> Zed Book Club / Ann-Marie MacDonald’s Novel “Fayne” is a Sweeping Tale About a Family Dynasty, Dark Secrets and Identity

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Ann-Marie MacDonald’s Novel “Fayne” is a Sweeping Tale About a Family Dynasty, Dark Secrets and Identity

In a Q&A, the bestselling Canadian author talks about her fascination with the 19th century, why her main character is intersex and how her writing has changed. / BY Kim Honey / September 29th, 2022


With Fayne, Ann-Marie MacDonald’s first novel in eight years, the bestselling Canadian author creates another spellbinding tale with a masterful story arc and more layers than Victorian undergarments.

The precocious Honourable Charlotte Bell of the DC (disputed county) de Fayne, 11, is being raised in seclusion, due to her “condition,” at the family’s expansive estate on the contested border between Scotland and England in the late 19th century. She is being educated by her eccentric father, Lord Henry Bell, the 17th Baron of the DC de Fayne, a bird nerd who encourages her to read through his library, from A to Z.

The plot twists and turns on the fact that female heirs cannot inherit titles or property in England, so Fayne’s fate rests on the shoulders of the ineffectual baron, who must produce a son.

MacDonald, 63, has been writing stories since she was kid, but after she graduated from the acting program at the National Theatre School in 1980, her 20s were defined by speedy writing and frenetic performances. In her 30s, she published Fall on Your Knees – which won the 1997 Commonwealth Writers Prize for Best First Book and was an Oprah Book Club pick in 2002 – which she calls her “mid-life, workaholic prime time,” when “things really deepen.” In her mid-40s she had two daughters with her wife, Alisa Palmer, the artistic director for the National Theatre School’s English section, and now that they are young adults, “it’s time to get playful again,” she says. “What kind of world do I want to splash around in? Where would I like to spend some time?”

Fayne is a big, bold, beautiful book set in the Victorian era – when women were chattel and valued for their fecundity – with a grand architectural frame built on themes of succession, identity, feminism, magic and environmentalism.

In a conversation from Stratford, Ont., where MacDonald and Palmer were preparing for the summer premiere of their new play, Hamlet-911, the author told Zoomer why she is fascinated by the time period, how Fayne is a bit of a mystery and why Lord Henry Bell infuriates her.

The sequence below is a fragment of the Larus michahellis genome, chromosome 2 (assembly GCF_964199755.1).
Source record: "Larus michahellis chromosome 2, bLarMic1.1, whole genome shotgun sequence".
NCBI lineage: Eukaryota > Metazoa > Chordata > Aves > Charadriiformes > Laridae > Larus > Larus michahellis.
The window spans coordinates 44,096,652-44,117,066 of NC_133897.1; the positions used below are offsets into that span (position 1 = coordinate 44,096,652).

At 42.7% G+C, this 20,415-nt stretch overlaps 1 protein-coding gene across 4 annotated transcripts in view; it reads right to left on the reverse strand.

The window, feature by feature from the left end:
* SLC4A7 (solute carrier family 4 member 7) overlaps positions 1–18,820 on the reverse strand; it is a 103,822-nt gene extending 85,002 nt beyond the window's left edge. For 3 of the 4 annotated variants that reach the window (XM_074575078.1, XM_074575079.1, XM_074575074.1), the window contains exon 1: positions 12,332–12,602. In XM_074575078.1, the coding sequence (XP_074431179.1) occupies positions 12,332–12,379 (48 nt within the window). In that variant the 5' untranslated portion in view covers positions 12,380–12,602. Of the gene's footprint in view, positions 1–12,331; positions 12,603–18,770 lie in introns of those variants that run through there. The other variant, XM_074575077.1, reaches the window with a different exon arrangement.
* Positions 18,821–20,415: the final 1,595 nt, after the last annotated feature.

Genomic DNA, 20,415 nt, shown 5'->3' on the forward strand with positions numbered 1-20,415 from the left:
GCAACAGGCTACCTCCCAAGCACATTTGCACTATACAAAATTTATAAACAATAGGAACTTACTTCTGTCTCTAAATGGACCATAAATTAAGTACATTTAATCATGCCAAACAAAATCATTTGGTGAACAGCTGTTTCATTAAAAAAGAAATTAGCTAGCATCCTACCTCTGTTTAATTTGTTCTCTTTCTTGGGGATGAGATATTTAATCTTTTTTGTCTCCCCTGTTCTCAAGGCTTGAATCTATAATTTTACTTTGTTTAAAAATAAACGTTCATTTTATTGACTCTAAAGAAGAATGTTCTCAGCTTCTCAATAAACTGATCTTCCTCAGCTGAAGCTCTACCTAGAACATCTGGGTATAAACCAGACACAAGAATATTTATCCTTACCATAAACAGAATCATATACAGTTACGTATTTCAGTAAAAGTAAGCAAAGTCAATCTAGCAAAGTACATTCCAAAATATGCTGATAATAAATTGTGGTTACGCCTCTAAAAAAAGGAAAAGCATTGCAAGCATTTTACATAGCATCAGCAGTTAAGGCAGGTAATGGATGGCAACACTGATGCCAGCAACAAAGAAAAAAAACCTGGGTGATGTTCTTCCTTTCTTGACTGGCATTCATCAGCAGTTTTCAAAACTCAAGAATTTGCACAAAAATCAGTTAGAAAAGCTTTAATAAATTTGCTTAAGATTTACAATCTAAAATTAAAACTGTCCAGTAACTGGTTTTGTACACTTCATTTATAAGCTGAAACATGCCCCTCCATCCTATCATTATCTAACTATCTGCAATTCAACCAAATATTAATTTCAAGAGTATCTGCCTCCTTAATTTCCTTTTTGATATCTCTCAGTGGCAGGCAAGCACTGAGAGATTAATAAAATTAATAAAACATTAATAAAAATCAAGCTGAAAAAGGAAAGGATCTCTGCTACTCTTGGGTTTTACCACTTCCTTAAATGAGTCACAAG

Ann-Marie MacDonald

 

Kim Honey: When I’m talking about a new novel – and this is a 722-page book – how do I avoid giving the story away?

Ann-Marie MacDonald: There are some things you don’t need to treat as spoilers: for example, the fact that Charlotte is born with what we would now term an intersex trait – at the time, they called it pseudo-hermaphroditism; and the fact of that being why she’s been kept sequestered, and the fact that her father is determined to have her surgically “cured.” So gender, gender identity, sex, sexual identity – all of these things are obviously very much a part of the story. She doesn’t know that she’s “different.” Personally, I’m among those who think that ought to be against the law. It should be classed along with other forms of genital mutilation. That’s why I would say don’t worry about that, and I invite that. The last thing I want to do is say, “Oh, look at this exotic character. Whoa!” No, it’s like, “Hey, I’m normal. What, you think this is strange? I’m sorry. I’m just going be who I am.” For me, that is very familiar territory as somebody who’s a lesbian. I’m queer. I’m on our side. I’m on the side of inclusivity. I’m a feminist, and on we go from there. Things get simpler as we get older.”

KH: In a recent interview, you talked about seeing the music rehearsal for the stage adaptation of Fall on Your Knees, and how nostalgic it made you feel, thinking about your younger self. How has your writing changed?

AMM: I’m feeling freer. I feel I am more in charge of the subjects and themes that I am passionate about. I feel like I’m a little bit more in charge of how to express them and a little bit less in the grips of something that I will understand maybe when I’ve finished. It’s still a mystery. I still begin very much with the image, the setting, the character, and then I find out what are you doing here? Who are you? What’s going on? If I follow you back to your home, what does that look like? Who else is here? It’s very intuitive. It’s very organic. Then I start to discern the outlines of narrative, and that begins the excavation. It points me in the direction of the real research that I will do, and I do it voluminously. I do loads and loads and loads of it because I love to learn, but I also want to place the reader in an immersive experience.”

KH: Why are you returning to a time and place you explored in your 2005 play, Belle Moral, also about a 19th-century Scottish home with family secrets?

AMM: I’m going back to a terrain of abiding inspiration and interest for me. I love the period. And in delving into this, what became Fayne, I was also ­– this goes to your question about aging – I felt like I’m returning to my much younger self. I feel like I’m returning to a self who was, you know, eight years old and then 12 and then 14. In my twenties, writing really fast to perform it. I wrote a series with a friend, Beverly Cooper. She and I did Nancy Prew, Clue in the Fast Lane, a live late-night serial spoof on Nancy Drew at Theatre Passe Muraille [in Toronto]. At the beginning, it was just the two of us, and by the end, there were 16 people on stage. The Hardy boys were in it, Flipper was in it, Barbie was in it. And so was John Lennon, as well as the entire cast of a Nancy Drew mystery story.

KH: You have a lot of characters in Fayne, too!

AMM: I love the scope of real narrative fiction. When you’re looking at the late 19th century, you’re really looking at these disparate people, with their disparate values and lives. And yet there’s a web that connects them all, such that, touch one of them and the effects are brought to bear on lives seemingly distant from one another. And for me, that is a defining and inclusive metaphor for all of us, and what we’re doing here in this world.

KH: And is it because it was the near the turn of the century and we’re approaching modern times? Things are changing. Is that why?